The Militant(logo) 
    Vol.62/No.26           July 6, 1998 
GM Plants Across U.S. Close As Strikers Stay Firm  

FLINT, Michigan - On June 17 at 11:00 a.m., hundreds of members of United Auto Workers (UAW) Local 659, their families, and supporters marched from the union hall to the picket lines at the General Motors (GM) Metal Fabrication plant here. They joined hundreds of other unionists already there from Kalamazoo, Lansing, Pontiac, and Detroit, Michigan; Dayton, Ohio; and other cities in the Midwest.

Spirited chants of "UAW! UAW! UAW!" and choruses from "Solidarity Forever" mixed with horns blasting from passing cars and trucks, showing support for the 3,400 unionists on strike since June 5.

A similar rally took place at the Delphi East picket lines a little later that day. UAW members in Local 651 walked out of that plant en mass June 11, swelling the ranks of auto workers on strike against GM in Flint to 9,200.

As the strikes approached three weeks, almost all of the North American assembly operations of the world's largest auto maker ground to a halt. Some 122,400 GM workers are laid off in 24 of its 29 assembly plants in United States, Canada, and Mexico. In addition, workers at some 100 plants that supply parts for GM assembly factories have also been affected.

Analysts estimate that the cost to GM is about $75 million per day in lost production. GM's lost production through June is estimated at about 250,000 vehicles, or $1.1 billion after taxes, assuming the strike is not settled this week.

The solidarity expressed daily in Flint is matched by many on layoff. UAW members at American Axle Manufacturing (AAM), where these reporters work, welcomed the layoff. AAM supplies drive line systems to GM. The layoff included 1,800 UAW members at the company's Detroit plants. It's seen for now as a break from the mandatory seven-day work schedule enforced in three out of five AAM Detroit plants, from January 15 through June 15.

Some workers at the GM, Electro-Motive Division (EMD) plant in Chicago are following events in Flint closely, as well. "I support the brothers and sisters," said Joe Thompson, who has worked there for more than 28 years. "I was out on strike in 1970 and I know what it is all about."

Both Flint strikes protest GM's violation of the local agreements, which stipulate investing more money on upgrading and training in these plants to stem jobs lost through restructuring and outsourcing. Also at stake are unresolved health and safety issues and the company's demand for "efficiency" through speedup. From GM's viewpoint, chairman John Smith said, "We must have an agreement that allows us to meet the demands of the changing [global] market place." Even with plant closings, job elimination, and job combinations, GM remains behind its competitors in productivity. Business Week cites GM's productivity as 27.3 vehicles per worker, compared to Ford Motor Co.'s rate of 33.3 per worker.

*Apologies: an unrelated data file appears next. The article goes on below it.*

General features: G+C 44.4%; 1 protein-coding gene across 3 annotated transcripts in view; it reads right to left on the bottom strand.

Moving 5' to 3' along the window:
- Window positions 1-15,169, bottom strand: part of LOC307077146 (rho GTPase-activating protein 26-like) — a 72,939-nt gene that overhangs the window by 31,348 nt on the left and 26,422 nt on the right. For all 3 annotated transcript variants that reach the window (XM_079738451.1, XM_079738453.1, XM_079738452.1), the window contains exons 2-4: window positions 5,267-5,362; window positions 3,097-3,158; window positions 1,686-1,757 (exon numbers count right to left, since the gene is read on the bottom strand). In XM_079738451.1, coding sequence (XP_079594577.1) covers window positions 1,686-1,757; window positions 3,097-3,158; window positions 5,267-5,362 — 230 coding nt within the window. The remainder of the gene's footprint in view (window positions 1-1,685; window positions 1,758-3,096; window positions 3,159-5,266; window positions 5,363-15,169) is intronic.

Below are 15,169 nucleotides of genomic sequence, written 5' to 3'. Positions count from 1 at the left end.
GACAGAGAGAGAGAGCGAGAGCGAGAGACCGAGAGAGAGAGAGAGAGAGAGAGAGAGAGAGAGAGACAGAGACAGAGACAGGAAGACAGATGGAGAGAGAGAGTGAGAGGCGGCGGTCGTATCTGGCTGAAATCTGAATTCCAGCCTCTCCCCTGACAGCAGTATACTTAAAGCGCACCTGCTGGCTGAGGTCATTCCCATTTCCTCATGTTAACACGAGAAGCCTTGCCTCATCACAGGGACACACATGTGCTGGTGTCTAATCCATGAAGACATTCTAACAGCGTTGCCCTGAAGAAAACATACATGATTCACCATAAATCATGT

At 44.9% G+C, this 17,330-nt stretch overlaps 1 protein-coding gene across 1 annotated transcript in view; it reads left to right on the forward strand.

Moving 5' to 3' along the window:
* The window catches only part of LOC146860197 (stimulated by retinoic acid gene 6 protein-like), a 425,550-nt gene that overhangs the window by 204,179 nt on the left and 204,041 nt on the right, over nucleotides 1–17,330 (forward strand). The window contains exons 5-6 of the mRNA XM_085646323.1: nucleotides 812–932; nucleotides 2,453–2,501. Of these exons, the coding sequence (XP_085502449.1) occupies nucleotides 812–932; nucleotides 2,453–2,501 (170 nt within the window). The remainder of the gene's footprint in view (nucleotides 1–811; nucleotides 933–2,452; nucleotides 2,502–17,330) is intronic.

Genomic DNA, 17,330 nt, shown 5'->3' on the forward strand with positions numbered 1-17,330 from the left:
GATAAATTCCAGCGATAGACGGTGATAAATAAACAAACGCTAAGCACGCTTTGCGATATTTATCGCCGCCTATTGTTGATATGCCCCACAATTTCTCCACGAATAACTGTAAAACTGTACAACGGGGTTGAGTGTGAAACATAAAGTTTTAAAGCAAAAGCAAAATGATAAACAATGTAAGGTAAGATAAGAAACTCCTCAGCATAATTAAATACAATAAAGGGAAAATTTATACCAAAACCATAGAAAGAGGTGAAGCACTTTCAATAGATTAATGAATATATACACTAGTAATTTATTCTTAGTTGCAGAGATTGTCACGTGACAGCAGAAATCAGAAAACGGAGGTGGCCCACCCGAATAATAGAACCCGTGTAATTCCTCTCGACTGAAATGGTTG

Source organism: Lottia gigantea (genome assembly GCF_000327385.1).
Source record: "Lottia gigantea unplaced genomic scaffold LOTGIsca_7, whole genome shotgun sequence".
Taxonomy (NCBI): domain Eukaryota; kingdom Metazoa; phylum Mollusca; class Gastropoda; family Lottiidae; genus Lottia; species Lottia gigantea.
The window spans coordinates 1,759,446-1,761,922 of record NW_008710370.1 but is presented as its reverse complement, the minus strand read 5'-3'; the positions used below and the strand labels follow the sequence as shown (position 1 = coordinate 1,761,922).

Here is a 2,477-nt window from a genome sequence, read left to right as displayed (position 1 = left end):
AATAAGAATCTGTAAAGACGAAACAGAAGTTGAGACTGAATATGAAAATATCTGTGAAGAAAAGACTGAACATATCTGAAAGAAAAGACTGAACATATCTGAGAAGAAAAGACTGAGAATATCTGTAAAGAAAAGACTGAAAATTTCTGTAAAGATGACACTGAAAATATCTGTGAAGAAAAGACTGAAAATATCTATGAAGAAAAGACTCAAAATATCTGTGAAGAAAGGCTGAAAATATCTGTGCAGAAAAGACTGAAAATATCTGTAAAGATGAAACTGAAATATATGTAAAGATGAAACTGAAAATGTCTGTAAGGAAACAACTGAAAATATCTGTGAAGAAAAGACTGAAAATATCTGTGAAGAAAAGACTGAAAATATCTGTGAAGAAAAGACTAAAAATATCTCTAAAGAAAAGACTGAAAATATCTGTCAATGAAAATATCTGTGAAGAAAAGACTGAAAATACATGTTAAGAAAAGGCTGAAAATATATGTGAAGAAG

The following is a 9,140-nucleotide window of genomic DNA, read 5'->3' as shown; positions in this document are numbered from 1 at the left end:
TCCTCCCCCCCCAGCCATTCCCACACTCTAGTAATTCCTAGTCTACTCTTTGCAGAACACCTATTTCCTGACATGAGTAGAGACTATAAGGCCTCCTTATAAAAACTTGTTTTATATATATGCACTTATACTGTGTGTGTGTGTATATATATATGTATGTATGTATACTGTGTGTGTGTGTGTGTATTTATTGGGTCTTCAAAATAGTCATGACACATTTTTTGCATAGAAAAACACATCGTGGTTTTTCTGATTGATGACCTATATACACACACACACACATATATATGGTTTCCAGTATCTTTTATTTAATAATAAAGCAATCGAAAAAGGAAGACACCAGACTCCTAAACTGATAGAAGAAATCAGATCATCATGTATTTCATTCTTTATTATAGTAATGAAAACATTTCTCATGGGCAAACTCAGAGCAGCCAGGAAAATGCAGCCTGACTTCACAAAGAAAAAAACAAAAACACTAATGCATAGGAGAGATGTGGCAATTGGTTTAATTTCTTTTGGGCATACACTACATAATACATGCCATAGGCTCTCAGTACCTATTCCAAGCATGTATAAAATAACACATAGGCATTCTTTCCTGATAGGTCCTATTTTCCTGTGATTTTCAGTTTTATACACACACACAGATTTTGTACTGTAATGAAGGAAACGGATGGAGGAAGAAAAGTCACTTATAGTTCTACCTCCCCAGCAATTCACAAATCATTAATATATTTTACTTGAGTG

While GM has allowed the strike to drastically reduce its assembly production, they plan to proceed with the introduction of their new Chevrolet Silverado and GMC Sierra pickups. Dies that GM removed from the Flint Metal Fabrication plant over the Memorial Day holiday produce the parts for this new line. The dies were sent to its Metal Center in Ontario, Ohio, which is organized by UAW Local 549. According to the Oakland Press, Local 549 President Johnny Givand said "national union leaders gave his members the go-ahead to operate the equipment transferred from Flint." That allowed GM to continue producing a new line launched in early June. Suppliers who provide parts for these trucks continue to manufacture modest quantities.

Tom Young, a welder at the Ontario, Ohio, plant, commented, "The way they have got this set up, it's every plant versus every plant, every local versus every local.

Jim Mattis, a striker at the Metals Fabrication plant, said the stakes are high. He transferred here after GM sold the plant where he worked in Detroit. He said, "We gave away our classification to protect jobs, now we're losing them. This is not a strike over money or benefits, it's over our right to survive."

Reports in the big-business press present the strike as a fight to prevent "American jobs" from going to Mexico. This framework is often promoted by the UAW officialdom. Some workers echo this stance, such as Bill Caldwell, a UAW member at the Electro-Motive Division in Chicago. "I'm for what ever it takes to stop exporting jobs and our children's futures to foreign countries," he said, referring to the Flint strike. "We are all aware this is being done for greed and greed alone."

Rosa Garmendia, Socialist Workers candidate for governor of Michigan and a member of the United Food and Commercial Workers union, visited the picket lines June 22 with other supporters. Garmendia noted that more and more, workers are learning they have less and less in common with the bosses. "There is no strategy to negotiate `job security' for workers in any single plant, industry, union or country," Garmendia said. "On the contrary, by trying to save our `jobs' at the expense of other workers here and abroad, we will find ourselves out on the street along with the hundreds of millions of others. We can only advance the fight against unemployment-for jobs," she continued, "by uniting with others with others around the world who are also victimized by the impending capitalist disaster.

"One key proposal to advance the struggle for jobs - to shorten the work week with no cut in pay and benefits - is a demand that workers in every country can fight for."

Jean Luc Duval and Willie Reid are members of the UAW. Helen Meyers, a member of the UAW in Chicago, contributed to this article.  
Front page (for this issue) | Home | Text-version home